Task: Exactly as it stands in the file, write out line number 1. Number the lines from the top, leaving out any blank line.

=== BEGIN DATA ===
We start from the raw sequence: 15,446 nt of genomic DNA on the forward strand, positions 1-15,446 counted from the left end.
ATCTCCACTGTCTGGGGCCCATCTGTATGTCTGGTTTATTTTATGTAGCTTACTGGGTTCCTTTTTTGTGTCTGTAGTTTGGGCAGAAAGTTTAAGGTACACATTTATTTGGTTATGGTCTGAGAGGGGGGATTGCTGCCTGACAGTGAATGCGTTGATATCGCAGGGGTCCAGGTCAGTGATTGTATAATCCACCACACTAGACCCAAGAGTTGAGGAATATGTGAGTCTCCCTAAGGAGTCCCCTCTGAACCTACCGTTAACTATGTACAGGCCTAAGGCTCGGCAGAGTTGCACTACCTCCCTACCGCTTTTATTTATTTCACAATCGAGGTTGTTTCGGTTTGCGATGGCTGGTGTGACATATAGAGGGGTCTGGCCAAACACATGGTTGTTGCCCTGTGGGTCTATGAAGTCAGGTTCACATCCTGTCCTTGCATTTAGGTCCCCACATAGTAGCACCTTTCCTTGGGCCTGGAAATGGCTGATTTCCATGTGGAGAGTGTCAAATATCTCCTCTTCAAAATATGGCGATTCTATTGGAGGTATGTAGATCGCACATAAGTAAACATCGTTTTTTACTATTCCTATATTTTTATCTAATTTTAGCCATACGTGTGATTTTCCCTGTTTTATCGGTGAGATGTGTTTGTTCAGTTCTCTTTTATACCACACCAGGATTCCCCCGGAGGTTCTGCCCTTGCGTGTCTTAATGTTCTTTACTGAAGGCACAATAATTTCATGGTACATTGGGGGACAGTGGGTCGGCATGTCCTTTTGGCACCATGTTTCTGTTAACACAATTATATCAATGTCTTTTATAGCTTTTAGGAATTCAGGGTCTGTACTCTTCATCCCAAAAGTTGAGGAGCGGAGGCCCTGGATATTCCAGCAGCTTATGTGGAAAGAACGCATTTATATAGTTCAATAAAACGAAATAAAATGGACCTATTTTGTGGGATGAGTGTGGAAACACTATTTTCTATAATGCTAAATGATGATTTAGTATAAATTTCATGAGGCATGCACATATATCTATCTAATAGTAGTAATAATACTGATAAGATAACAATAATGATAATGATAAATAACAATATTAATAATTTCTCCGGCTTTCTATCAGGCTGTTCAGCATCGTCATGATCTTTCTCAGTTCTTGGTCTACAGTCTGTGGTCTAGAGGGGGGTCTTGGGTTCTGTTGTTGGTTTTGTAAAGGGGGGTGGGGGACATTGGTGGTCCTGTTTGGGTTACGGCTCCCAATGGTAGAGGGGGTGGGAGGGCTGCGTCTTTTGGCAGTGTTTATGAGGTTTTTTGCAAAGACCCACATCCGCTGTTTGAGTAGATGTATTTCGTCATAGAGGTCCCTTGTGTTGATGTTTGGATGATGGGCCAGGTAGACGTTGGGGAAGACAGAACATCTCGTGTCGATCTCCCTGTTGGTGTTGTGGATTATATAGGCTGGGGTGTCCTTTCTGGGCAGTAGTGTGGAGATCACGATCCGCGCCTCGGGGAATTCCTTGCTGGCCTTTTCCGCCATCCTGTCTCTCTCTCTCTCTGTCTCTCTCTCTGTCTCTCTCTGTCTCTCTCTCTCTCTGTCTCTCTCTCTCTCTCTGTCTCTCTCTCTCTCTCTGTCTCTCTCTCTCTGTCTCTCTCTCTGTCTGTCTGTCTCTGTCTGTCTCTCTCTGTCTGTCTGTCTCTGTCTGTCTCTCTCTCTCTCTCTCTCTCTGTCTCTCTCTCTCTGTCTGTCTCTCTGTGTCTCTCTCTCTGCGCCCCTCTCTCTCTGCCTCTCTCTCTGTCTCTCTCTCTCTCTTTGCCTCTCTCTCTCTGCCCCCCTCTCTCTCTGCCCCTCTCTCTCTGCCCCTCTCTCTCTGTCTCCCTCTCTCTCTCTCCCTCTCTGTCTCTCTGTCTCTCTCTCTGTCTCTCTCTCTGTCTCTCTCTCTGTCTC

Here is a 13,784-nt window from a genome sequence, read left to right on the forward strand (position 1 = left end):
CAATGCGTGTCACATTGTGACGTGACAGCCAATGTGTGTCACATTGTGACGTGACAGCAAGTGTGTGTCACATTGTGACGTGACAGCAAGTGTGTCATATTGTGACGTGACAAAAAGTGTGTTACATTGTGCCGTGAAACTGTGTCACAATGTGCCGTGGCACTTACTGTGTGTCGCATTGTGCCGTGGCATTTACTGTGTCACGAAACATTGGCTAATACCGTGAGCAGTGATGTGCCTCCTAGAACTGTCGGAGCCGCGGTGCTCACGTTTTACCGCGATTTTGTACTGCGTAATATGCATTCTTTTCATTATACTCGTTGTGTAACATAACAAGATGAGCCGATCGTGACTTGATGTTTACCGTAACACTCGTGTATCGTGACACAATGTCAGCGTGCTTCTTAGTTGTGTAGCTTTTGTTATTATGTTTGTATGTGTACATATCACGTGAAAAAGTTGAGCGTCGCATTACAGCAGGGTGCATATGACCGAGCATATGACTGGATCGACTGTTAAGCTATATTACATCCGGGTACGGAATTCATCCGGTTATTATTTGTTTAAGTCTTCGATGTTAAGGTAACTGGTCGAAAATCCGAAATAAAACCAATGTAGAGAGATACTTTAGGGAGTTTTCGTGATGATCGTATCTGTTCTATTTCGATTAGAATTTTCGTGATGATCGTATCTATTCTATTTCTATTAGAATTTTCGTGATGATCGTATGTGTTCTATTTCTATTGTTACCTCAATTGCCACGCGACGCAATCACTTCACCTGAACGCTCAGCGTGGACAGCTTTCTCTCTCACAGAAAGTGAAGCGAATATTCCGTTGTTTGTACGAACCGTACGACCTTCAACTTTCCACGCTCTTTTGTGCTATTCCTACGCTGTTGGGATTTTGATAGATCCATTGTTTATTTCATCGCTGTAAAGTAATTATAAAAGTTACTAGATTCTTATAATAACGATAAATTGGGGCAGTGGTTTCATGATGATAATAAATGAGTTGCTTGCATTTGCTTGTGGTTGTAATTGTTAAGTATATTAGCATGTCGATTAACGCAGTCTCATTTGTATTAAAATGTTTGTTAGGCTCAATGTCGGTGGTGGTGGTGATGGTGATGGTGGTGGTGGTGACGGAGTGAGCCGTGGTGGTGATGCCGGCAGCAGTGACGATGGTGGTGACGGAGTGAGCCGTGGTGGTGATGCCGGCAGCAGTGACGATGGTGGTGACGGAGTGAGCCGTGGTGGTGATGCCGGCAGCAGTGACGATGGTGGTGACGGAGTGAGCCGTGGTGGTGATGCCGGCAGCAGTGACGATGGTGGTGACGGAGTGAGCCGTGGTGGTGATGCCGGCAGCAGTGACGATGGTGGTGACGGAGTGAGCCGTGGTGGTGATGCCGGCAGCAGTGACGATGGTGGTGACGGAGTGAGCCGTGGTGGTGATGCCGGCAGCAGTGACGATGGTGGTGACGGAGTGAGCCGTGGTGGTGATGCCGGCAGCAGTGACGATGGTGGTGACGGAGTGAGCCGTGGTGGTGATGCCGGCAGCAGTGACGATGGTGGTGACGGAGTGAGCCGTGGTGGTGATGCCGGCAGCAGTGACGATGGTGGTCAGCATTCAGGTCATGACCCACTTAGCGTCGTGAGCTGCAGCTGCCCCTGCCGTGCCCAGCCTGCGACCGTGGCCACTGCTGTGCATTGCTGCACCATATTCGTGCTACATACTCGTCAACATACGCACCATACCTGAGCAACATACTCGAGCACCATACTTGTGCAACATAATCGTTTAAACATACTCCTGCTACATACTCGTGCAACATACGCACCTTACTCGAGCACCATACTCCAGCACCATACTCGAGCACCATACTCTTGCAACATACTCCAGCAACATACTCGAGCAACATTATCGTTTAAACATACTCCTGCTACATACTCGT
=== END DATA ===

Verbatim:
We start from the raw sequence: 15,446 nt of genomic DNA on the forward strand, positions 1-15,446 counted from the left end.